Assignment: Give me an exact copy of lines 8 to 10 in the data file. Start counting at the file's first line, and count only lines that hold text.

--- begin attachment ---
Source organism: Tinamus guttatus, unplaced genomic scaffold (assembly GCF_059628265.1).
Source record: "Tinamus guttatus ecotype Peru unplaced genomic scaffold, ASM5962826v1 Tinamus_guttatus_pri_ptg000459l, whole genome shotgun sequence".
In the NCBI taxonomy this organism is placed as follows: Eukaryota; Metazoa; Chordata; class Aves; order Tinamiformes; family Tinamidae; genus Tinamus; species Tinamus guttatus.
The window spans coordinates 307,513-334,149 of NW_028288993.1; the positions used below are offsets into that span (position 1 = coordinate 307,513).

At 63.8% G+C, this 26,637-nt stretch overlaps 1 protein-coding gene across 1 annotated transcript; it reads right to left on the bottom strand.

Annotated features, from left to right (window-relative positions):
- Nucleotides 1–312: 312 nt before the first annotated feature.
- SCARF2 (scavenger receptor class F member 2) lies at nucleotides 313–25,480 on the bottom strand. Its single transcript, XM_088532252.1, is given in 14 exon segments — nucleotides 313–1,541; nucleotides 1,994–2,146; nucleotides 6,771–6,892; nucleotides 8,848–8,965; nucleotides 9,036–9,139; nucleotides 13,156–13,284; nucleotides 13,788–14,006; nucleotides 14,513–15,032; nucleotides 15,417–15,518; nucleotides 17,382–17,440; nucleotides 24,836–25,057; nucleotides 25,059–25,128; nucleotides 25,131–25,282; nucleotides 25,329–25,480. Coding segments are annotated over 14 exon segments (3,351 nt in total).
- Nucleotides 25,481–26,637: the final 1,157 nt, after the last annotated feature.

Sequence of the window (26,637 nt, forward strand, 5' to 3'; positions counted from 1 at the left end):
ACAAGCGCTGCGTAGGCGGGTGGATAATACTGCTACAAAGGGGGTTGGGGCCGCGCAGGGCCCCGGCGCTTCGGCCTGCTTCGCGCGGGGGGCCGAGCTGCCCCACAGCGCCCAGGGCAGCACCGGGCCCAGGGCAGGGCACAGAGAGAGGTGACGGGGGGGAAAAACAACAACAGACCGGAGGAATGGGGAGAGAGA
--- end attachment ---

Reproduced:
- SCARF2 (scavenger receptor class F member 2) lies at nucleotides 313–25,480 on the bottom strand. Its single transcript, XM_088532252.1, is given in 14 exon segments — nucleotides 313–1,541; nucleotides 1,994–2,146; nucleotides 6,771–6,892; nucleotides 8,848–8,965; nucleotides 9,036–9,139; nucleotides 13,156–13,284; nucleotides 13,788–14,006; nucleotides 14,513–15,032; nucleotides 15,417–15,518; nucleotides 17,382–17,440; nucleotides 24,836–25,057; nucleotides 25,059–25,128; nucleotides 25,131–25,282; nucleotides 25,329–25,480. Coding segments are annotated over 14 exon segments (3,351 nt in total).
- Nucleotides 25,481–26,637: the final 1,157 nt, after the last annotated feature.

Sequence of the window (26,637 nt, forward strand, 5' to 3'; positions counted from 1 at the left end):